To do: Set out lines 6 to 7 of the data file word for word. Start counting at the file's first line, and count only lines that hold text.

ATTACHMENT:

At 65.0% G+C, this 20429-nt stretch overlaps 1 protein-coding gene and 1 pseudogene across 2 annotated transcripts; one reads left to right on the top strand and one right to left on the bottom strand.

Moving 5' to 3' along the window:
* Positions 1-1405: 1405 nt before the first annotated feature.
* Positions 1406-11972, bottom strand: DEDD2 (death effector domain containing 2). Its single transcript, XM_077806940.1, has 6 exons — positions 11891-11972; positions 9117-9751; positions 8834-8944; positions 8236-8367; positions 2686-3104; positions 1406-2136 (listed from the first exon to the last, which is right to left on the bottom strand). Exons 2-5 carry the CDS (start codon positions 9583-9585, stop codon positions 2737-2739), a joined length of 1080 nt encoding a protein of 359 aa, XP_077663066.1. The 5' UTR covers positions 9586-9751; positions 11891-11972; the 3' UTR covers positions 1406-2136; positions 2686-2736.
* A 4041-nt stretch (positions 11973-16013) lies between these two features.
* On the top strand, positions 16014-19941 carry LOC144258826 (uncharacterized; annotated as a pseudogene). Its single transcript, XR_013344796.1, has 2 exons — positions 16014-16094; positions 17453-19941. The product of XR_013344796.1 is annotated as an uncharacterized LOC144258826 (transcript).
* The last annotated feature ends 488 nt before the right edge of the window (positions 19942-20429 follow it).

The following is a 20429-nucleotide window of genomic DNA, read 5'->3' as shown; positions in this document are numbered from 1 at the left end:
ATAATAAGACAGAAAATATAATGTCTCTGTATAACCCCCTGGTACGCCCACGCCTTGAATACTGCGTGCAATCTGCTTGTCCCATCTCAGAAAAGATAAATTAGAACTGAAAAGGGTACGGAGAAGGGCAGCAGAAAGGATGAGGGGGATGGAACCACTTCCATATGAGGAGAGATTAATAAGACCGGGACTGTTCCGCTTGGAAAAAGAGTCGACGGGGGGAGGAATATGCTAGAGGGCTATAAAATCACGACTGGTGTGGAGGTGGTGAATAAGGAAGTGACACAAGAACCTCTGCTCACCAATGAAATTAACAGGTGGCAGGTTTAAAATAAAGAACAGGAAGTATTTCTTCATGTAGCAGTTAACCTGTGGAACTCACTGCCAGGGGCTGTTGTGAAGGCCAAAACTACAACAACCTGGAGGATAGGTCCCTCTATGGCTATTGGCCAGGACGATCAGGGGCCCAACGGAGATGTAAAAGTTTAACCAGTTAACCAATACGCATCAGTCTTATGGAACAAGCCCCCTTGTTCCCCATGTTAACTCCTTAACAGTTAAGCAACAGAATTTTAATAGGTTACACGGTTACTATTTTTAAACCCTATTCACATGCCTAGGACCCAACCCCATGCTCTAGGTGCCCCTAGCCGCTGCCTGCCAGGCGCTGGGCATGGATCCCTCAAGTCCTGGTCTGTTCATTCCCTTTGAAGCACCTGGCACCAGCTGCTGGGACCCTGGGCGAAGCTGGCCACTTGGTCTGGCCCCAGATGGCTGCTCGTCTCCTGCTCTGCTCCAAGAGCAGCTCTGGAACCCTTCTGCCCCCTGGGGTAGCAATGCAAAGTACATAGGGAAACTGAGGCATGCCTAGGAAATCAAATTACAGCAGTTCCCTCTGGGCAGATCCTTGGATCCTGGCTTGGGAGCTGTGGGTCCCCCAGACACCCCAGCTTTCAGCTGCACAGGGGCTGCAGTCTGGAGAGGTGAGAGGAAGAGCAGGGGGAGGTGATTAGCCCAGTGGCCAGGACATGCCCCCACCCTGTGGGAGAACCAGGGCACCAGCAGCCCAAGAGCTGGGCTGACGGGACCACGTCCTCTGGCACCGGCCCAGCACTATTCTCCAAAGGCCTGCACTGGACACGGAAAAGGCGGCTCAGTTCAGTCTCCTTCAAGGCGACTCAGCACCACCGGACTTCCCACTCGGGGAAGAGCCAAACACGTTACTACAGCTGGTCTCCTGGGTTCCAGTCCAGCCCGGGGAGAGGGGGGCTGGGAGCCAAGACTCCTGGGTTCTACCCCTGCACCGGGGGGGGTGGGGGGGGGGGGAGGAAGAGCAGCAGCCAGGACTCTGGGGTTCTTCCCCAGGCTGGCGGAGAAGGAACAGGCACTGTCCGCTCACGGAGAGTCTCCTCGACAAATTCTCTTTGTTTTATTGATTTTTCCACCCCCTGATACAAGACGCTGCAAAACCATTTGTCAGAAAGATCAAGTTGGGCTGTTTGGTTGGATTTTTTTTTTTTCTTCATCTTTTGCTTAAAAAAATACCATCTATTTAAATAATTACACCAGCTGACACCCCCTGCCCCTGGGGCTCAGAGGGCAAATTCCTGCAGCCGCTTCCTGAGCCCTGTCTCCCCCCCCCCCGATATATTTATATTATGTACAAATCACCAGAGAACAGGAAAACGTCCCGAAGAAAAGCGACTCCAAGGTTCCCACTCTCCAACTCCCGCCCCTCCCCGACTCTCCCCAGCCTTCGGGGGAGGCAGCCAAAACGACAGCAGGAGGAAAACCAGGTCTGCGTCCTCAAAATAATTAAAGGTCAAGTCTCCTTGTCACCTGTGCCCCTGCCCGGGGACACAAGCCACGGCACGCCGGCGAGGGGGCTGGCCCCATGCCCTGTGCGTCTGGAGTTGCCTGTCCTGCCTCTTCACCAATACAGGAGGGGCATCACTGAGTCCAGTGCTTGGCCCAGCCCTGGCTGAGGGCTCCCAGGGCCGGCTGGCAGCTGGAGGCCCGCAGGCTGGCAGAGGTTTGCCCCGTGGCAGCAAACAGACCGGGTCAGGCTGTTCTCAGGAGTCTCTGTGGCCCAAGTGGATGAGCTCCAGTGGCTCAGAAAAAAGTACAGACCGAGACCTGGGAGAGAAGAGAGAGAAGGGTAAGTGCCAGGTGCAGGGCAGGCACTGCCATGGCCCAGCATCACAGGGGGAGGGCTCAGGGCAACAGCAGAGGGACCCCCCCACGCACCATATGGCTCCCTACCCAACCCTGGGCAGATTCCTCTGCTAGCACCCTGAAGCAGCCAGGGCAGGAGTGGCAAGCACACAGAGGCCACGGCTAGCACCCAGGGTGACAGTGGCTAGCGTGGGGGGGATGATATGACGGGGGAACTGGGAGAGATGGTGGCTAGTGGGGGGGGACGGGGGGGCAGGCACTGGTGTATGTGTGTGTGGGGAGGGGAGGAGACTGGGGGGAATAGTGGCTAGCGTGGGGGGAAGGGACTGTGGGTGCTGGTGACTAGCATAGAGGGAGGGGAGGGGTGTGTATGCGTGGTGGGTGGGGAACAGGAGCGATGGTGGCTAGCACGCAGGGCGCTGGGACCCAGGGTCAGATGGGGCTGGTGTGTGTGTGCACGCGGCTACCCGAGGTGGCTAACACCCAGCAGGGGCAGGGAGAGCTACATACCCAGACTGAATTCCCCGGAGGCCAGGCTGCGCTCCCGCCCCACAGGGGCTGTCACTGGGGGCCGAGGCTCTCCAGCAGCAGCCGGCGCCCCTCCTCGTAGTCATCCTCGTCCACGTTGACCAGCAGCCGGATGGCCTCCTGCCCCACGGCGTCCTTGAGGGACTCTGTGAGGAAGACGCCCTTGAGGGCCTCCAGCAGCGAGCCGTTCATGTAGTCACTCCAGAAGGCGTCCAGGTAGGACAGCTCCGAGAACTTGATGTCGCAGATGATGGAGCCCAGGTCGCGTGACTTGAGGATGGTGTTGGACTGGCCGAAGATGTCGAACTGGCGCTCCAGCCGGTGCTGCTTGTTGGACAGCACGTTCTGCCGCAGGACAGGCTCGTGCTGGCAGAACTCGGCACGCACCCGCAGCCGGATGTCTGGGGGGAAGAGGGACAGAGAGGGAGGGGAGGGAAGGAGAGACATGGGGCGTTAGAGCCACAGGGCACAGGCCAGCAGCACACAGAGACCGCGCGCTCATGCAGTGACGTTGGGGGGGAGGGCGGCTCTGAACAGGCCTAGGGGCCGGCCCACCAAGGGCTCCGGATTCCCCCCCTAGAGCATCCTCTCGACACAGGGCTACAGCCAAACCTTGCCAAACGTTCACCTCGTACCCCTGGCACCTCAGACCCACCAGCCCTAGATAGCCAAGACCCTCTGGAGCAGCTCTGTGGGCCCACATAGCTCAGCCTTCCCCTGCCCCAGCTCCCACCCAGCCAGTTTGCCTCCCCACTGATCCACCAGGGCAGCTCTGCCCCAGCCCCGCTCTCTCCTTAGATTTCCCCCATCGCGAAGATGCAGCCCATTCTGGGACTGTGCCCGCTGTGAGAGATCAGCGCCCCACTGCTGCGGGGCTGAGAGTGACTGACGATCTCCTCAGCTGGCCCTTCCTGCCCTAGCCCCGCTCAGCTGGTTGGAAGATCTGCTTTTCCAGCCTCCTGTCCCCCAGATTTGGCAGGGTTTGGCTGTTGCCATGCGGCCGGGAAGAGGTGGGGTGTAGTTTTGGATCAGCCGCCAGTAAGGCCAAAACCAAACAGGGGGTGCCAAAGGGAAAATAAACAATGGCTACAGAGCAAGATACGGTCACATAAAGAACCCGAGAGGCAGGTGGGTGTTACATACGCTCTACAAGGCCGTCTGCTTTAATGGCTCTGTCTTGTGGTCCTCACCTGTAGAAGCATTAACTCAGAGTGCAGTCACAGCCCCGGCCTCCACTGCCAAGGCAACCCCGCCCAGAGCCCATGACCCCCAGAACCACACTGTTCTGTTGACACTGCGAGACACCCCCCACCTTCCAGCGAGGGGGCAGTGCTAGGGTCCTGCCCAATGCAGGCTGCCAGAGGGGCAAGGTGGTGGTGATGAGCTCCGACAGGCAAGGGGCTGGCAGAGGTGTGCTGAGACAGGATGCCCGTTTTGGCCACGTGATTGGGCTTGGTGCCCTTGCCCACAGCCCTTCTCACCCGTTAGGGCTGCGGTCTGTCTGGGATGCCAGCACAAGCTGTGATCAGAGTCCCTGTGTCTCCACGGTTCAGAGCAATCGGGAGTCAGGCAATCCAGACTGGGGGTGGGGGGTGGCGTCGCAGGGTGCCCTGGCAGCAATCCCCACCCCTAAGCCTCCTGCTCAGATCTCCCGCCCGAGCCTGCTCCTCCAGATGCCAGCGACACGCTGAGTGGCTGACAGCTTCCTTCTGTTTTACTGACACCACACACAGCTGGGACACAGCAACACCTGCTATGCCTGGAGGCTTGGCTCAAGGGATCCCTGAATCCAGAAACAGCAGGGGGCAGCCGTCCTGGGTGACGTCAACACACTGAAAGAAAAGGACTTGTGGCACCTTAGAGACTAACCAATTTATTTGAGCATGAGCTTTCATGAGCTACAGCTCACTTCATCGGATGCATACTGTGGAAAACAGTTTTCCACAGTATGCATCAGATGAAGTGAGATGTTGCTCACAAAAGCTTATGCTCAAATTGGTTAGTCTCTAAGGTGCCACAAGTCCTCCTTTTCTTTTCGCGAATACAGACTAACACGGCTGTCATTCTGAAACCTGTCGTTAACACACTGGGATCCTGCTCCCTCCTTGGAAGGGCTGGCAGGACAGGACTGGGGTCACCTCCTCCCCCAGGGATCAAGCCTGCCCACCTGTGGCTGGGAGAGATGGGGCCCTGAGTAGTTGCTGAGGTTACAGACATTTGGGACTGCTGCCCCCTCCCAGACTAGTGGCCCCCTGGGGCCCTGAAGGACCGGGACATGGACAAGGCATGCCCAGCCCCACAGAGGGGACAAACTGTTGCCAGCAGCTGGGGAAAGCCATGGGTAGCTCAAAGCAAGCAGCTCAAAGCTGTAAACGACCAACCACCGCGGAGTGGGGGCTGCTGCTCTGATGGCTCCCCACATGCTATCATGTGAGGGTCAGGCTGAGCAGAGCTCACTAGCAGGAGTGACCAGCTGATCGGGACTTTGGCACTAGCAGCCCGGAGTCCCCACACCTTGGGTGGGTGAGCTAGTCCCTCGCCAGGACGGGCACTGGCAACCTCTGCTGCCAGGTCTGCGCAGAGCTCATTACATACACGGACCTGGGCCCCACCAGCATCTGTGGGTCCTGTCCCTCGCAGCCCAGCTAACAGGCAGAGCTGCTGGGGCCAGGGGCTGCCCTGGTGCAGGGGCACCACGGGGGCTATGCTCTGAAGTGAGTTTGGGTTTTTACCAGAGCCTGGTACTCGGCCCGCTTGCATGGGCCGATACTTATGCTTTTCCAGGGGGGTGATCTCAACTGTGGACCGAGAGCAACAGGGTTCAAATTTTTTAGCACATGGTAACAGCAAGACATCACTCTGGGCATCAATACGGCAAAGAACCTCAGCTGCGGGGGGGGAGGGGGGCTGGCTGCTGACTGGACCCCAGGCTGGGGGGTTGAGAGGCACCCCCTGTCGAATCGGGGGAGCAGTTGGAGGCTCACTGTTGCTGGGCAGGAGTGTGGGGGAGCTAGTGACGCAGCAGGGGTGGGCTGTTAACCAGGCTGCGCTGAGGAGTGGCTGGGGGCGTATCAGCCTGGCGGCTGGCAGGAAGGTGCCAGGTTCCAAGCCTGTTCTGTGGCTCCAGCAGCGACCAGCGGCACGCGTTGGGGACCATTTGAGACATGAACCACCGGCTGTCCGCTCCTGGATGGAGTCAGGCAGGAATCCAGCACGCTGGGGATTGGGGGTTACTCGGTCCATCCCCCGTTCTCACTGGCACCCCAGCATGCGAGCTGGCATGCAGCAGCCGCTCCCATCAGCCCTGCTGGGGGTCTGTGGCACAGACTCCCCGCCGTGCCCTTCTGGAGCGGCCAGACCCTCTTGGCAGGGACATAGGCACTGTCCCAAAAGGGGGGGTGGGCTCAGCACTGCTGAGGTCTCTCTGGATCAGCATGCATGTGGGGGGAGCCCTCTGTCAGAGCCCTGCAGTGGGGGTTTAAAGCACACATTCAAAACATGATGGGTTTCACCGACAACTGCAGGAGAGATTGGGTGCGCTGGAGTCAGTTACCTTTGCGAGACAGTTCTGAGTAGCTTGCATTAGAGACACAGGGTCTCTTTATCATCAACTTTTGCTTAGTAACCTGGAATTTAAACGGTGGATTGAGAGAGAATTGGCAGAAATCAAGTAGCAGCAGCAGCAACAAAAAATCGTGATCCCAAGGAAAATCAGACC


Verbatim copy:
* On the top strand, positions 16014-19941 carry LOC144258826 (uncharacterized; annotated as a pseudogene). Its single transcript, XR_013344796.1, has 2 exons — positions 16014-16094; positions 17453-19941. The product of XR_013344796.1 is annotated as an uncharacterized LOC144258826 (transcript).
* The last annotated feature ends 488 nt before the right edge of the window (positions 19942-20429 follow it).